Tuesday, June 30, 2015

TpT Sellers Challenge Week 3 - Create Your Masterpiece

Third week of TpT sellers challenge is here! And it is fabulous! It provided me with a chance to show you what I've been doing lately. Hopefully it's something you can use in your classroom!

 My classes always get so excited to track their progress and to see those boxes filled with stickers! That's what I thought to make a unit around this poster chart. It is a great tool for the teacher not only for the motivation it inspire in students, but also because by a simple look, you can see who needs extra support.

This package contains all you need to start the school year motivating your students to learn their sight words. It is EDITABLE. Once it's assembled it measures approximately 22" by 25". It is made by gluing together six sections, printed on 6 letter-size pages (landscape orientation).

Use the poster this way: Type your students’ names, print, and assemble. Tip: once it's assembled, paste to bulletin board paper to make it stand out. As students start to lean more and more sight words, they earn stickers (I use those stars from the dollar store) that they place themselves on the poster by their name. In my classroom, when students earn 5 stars (20 sight words), they pick a prize from the treasure chest, but this is up to you.

Also includes:
  • Hand-outs for parents with four lists of sight words (editable, just type the sight words from your school district). In our district, the sight words are divided in four quarters. If this format is different from your school, please contact me and I will be very happy to adjust it to your needs
  • List of activities and games parents can play with their children to help them learn the words (included).

  • Recording/assessment sheets. Use these when assessing by checking off the words they recognize. Send this report home so parents know what words they need to work on (it has the words from my district, but you can edit this accordingly).

  •  List of challenging activities for those children who have already learned the sight words. Many times these children can quickly recognize the words while reading, but they cannot spell them correctly when they write, so these activities are helpful with that area.

  •    Incentive cards (half page, color and B&W). You can give these to students if you want them to have at hands a way of tracking their learning, besides the poster. This is something they can keep at their desk or in their folders. When they learn 5 sight words they get a sticker they can place on one of the boxes, until all the boxes are filled.

  •  4 different certificates (half page), color and B&W (editable, just type students name and date).

 Like I said, this is a great tool to motivate your students, but also it motivates me to have my whole class reach their potential. Even my low expectancy students have in the past reached the 50 mark, and passed it. When I look at the poster and see some students with only a few stars, it tells me I have to do something about it. I never give up! So, I start looking for additional ways to help these students. For instance, I send sets of laminated flash cards  home. I ask my high students who already know the sight words to practice with their peers who need extra support. When I have middle school students coming to volunteer in my class, guess what? I have them to pull my students and help them with sight words flash cards or games. Additionally, I add more sight word activities to our literacy centers; assign sight word targeted activities in our computer program (we use Destination Success); and look for different resources, such as videos, songs, anything that target the sight words they have difficulty with. Above all, I keep a closer eye on these students to ensure that they make progress, even if it's slow, it's okay as long as they are moving forward.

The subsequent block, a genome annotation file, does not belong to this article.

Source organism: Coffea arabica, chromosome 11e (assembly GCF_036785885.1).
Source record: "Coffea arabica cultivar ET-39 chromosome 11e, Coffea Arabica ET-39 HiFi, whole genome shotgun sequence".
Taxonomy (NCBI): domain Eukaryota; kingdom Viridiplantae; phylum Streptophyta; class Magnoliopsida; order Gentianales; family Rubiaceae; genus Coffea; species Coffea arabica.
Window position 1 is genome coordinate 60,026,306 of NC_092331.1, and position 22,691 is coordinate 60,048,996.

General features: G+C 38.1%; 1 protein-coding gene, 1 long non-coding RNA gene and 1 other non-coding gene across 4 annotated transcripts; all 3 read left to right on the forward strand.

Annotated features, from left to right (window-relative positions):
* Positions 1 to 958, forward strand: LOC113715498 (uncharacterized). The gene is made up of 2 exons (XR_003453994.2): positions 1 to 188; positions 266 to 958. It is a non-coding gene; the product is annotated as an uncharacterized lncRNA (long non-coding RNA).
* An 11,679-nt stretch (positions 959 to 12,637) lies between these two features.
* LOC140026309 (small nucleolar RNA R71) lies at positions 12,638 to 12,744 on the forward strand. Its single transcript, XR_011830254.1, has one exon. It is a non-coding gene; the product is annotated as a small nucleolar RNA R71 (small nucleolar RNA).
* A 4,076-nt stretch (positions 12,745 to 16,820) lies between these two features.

Of course, sometimes there is something else going on, like learning disabilities, and don't I know that! As a mother of a dyslexic boy, I know that sometimes sight word recognition is painful for kids like my son. The key is looking for multisensory materials and resources. In my son's case, he was able to recognize sight words by focusing in just a few at the time, and using letter tiles to spell the words. Nowadays they are great apps for sight words, and so many computer games. The progress these kids make is painfully slow sometimes, but it is progress, and I take that! Even if it takes them longer, I don't care as long as they get there!

As always, thank you for reading! Enjoy your week!


  1. My students always love incentive charts! They get really competitive about it. Such a great way to get students to learn their sight words!

    Kelsey Buckles
    Simply Magical Learning

    1. Kelsey, you are right! It is a great way to get students to learn. They just love to see where they are on the chart. I have my chart on the bathroom door (we have our bathroom in the classroom) so every time someone is waiting for their turn to go in, they are looking at the poster.
      Thank you for reading and for your comment!

  2. Hi! I have something similar for my kinder kiddos and they love to see their progress! This looks awesome! :)
    2 Scoops of Kindergarten

    1. Thank you Gloria! It really works doesn't it!
      Glad you stop by!

  3. Super cute! I love that you created incentive cards and certificates to go with it. Great job!

    School and the City

    1. Thank you Kristin! Thank you for your comment and stopping by!

  4. I LOVE this idea! Kids love incentives...great way to keep track too! Love it! I am giving away the item I created for this challenge...Stop by my blog if you have time to enter to win!

    Have a happy summer!

    Bits of First Grade

    1. Hi Brigid, I will definitely stop by your blog. Thank you for the heads up! And of course thank you for stopping by!